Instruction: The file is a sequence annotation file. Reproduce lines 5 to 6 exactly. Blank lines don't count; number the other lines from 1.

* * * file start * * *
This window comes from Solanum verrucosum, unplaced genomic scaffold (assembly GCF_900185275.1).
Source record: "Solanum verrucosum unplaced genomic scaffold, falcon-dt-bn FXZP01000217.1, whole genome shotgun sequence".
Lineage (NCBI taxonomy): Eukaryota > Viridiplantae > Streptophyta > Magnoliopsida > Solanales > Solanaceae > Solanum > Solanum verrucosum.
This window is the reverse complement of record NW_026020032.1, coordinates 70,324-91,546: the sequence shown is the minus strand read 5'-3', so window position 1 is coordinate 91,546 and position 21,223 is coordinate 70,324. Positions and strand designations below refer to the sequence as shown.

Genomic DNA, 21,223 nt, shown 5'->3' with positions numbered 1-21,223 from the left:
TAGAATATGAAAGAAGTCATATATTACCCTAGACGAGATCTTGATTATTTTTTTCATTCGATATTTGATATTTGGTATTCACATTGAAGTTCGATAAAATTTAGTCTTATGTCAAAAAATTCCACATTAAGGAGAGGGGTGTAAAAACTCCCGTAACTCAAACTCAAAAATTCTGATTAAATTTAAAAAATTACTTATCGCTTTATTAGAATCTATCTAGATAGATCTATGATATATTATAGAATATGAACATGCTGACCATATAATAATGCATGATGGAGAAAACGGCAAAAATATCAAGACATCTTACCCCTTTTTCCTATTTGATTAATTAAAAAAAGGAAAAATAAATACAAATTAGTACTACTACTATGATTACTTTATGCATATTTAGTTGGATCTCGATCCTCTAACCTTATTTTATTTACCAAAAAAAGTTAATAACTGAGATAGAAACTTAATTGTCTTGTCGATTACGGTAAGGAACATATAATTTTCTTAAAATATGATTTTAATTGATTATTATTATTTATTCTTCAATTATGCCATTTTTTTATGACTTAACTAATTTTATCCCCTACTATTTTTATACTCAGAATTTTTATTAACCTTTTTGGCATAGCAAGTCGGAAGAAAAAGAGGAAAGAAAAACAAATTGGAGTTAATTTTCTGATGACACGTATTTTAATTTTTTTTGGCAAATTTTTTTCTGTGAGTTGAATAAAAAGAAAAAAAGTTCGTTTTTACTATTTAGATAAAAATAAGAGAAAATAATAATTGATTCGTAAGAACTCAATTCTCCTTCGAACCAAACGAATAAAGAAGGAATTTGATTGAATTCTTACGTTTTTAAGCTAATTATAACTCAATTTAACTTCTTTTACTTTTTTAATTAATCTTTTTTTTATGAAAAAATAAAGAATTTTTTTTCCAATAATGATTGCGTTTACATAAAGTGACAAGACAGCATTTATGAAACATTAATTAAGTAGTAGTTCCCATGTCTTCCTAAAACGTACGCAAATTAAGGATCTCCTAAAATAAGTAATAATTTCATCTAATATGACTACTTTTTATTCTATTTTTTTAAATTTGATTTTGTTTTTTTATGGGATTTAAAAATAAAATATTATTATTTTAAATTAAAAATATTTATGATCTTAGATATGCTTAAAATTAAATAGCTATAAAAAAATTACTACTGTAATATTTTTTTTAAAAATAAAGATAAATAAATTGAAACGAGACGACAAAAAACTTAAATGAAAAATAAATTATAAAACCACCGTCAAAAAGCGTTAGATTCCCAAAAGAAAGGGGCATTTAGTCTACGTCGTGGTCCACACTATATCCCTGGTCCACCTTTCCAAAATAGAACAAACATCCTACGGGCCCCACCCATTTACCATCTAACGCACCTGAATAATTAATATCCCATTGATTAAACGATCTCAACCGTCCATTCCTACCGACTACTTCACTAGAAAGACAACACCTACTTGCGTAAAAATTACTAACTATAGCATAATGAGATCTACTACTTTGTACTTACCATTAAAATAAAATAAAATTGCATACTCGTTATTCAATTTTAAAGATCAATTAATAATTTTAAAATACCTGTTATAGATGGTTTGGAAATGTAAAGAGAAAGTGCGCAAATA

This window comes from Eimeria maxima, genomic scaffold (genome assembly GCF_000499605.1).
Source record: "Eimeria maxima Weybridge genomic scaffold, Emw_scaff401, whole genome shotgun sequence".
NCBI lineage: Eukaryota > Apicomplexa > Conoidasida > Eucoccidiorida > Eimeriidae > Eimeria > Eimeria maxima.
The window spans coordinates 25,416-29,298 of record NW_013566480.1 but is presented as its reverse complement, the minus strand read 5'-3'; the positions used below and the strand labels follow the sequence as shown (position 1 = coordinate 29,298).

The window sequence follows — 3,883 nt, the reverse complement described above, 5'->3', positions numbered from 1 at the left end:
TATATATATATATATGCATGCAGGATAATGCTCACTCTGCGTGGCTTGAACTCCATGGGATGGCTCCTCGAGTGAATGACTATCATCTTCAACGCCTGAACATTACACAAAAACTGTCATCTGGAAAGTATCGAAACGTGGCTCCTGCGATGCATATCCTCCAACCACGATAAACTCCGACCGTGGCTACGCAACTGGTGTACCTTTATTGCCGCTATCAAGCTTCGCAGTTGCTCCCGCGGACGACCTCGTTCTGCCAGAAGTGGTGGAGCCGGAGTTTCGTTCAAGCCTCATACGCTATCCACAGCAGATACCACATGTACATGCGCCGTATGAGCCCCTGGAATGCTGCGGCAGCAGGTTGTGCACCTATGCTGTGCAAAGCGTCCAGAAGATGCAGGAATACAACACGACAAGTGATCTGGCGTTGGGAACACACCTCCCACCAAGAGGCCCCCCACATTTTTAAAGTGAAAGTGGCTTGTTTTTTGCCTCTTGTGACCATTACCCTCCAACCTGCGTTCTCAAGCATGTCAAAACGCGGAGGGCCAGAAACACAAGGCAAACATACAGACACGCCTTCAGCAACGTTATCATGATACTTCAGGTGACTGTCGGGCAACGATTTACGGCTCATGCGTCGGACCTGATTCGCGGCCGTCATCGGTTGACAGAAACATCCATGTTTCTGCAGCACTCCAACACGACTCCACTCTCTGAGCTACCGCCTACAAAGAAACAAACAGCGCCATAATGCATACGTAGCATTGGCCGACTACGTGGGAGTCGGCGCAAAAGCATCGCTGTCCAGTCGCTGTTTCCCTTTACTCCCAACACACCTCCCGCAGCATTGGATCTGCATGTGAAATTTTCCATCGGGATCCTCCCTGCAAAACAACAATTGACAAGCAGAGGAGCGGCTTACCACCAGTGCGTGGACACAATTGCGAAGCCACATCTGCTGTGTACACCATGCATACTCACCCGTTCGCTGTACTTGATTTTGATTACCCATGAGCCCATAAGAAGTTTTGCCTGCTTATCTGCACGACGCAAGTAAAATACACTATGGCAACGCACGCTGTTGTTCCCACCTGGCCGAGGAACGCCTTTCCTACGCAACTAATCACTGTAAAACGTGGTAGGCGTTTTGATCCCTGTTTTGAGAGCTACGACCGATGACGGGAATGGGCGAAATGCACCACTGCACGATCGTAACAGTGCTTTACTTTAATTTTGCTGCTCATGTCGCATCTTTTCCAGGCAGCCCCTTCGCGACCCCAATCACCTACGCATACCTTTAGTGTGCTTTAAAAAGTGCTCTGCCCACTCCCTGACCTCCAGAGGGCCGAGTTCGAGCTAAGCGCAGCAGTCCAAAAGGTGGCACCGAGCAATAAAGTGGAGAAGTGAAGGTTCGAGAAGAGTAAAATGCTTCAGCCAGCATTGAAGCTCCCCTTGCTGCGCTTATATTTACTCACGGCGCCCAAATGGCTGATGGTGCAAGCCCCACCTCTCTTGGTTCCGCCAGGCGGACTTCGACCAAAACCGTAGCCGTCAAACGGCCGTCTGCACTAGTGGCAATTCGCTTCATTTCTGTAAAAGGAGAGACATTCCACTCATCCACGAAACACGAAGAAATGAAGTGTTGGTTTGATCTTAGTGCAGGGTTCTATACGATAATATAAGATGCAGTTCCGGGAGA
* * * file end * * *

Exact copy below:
Genomic DNA, 21,223 nt, shown 5'->3' with positions numbered 1-21,223 from the left:
TAGAATATGAAAGAAGTCATATATTACCCTAGACGAGATCTTGATTATTTTTTTCATTCGATATTTGATATTTGGTATTCACATTGAAGTTCGATAAAATTTAGTCTTATGTCAAAAAATTCCACATTAAGGAGAGGGGTGTAAAAACTCCCGTAACTCAAACTCAAAAATTCTGATTAAATTTAAAAAATTACTTATCGCTTTATTAGAATCTATCTAGATAGATCTATGATATATTATAGAATATGAACATGCTGACCATATAATAATGCATGATGGAGAAAACGGCAAAAATATCAAGACATCTTACCCCTTTTTCCTATTTGATTAATTAAAAAAAGGAAAAATAAATACAAATTAGTACTACTACTATGATTACTTTATGCATATTTAGTTGGATCTCGATCCTCTAACCTTATTTTATTTACCAAAAAAAGTTAATAACTGAGATAGAAACTTAATTGTCTTGTCGATTACGGTAAGGAACATATAATTTTCTTAAAATATGATTTTAATTGATTATTATTATTTATTCTTCAATTATGCCATTTTTTTATGACTTAACTAATTTTATCCCCTACTATTTTTATACTCAGAATTTTTATTAACCTTTTTGGCATAGCAAGTCGGAAGAAAAAGAGGAAAGAAAAACAAATTGGAGTTAATTTTCTGATGACACGTATTTTAATTTTTTTTGGCAAATTTTTTTCTGTGAGTTGAATAAAAAGAAAAAAAGTTCGTTTTTACTATTTAGATAAAAATAAGAGAAAATAATAATTGATTCGTAAGAACTCAATTCTCCTTCGAACCAAACGAATAAAGAAGGAATTTGATTGAATTCTTACGTTTTTAAGCTAATTATAACTCAATTTAACTTCTTTTACTTTTTTAATTAATCTTTTTTTTATGAAAAAATAAAGAATTTTTTTTCCAATAATGATTGCGTTTACATAAAGTGACAAGACAGCATTTATGAAACATTAATTAAGTAGTAGTTCCCATGTCTTCCTAAAACGTACGCAAATTAAGGATCTCCTAAAATAAGTAATAATTTCATCTAATATGACTACTTTTTATTCTATTTTTTTAAATTTGATTTTGTTTTTTTATGGGATTTAAAAATAAAATATTATTATTTTAAATTAAAAATATTTATGATCTTAGATATGCTTAAAATTAAATAGCTATAAAAAAATTACTACTGTAATATTTTTTTTAAAAATAAAGATAAATAAATTGAAACGAGACGACAAAAAACTTAAATGAAAAATAAATTATAAAACCACCGTCAAAAAGCGTTAGATTCCCAAAAGAAAGGGGCATTTAGTCTACGTCGTGGTCCACACTATATCCCTGGTCCACCTTTCCAAAATAGAACAAACATCCTACGGGCCCCACCCATTTACCATCTAACGCACCTGAATAATTAATATCCCATTGATTAAACGATCTCAACCGTCCATTCCTACCGACTACTTCACTAGAAAGACAACACCTACTTGCGTAAAAATTACTAACTATAGCATAATGAGATCTACTACTTTGTACTTACCATTAAAATAAAATAAAATTGCATACTCGTTATTCAATTTTAAAGATCAATTAATAATTTTAAAATACCTGTTATAGATGGTTTGGAAATGTAAAGAGAAAGTGCGCAAATA